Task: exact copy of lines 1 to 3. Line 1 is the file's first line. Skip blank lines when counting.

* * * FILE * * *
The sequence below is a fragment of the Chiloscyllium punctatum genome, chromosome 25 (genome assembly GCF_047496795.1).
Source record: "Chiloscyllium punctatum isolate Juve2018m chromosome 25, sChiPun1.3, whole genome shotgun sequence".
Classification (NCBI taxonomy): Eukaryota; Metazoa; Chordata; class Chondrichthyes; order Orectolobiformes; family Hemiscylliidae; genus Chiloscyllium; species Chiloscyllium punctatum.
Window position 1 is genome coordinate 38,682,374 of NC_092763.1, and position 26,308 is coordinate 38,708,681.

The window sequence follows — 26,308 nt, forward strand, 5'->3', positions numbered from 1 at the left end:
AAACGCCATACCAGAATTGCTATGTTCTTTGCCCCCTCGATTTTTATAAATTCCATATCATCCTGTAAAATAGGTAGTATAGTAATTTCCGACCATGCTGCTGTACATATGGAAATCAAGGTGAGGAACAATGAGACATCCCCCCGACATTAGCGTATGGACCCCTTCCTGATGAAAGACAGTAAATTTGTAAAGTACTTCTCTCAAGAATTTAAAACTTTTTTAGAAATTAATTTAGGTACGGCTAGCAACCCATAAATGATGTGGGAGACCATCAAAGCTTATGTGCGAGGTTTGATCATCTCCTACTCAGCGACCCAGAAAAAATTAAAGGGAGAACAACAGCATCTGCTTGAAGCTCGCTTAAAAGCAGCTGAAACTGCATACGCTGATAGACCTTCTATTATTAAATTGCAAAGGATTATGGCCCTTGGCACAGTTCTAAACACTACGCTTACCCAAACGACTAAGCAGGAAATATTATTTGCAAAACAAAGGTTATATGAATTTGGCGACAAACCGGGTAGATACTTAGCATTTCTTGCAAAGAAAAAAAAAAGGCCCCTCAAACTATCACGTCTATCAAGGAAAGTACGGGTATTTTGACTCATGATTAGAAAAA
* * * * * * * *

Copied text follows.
The sequence below is a fragment of the Chiloscyllium punctatum genome, chromosome 25 (genome assembly GCF_047496795.1).
Source record: "Chiloscyllium punctatum isolate Juve2018m chromosome 25, sChiPun1.3, whole genome shotgun sequence".
Classification (NCBI taxonomy): Eukaryota; Metazoa; Chordata; class Chondrichthyes; order Orectolobiformes; family Hemiscylliidae; genus Chiloscyllium; species Chiloscyllium punctatum.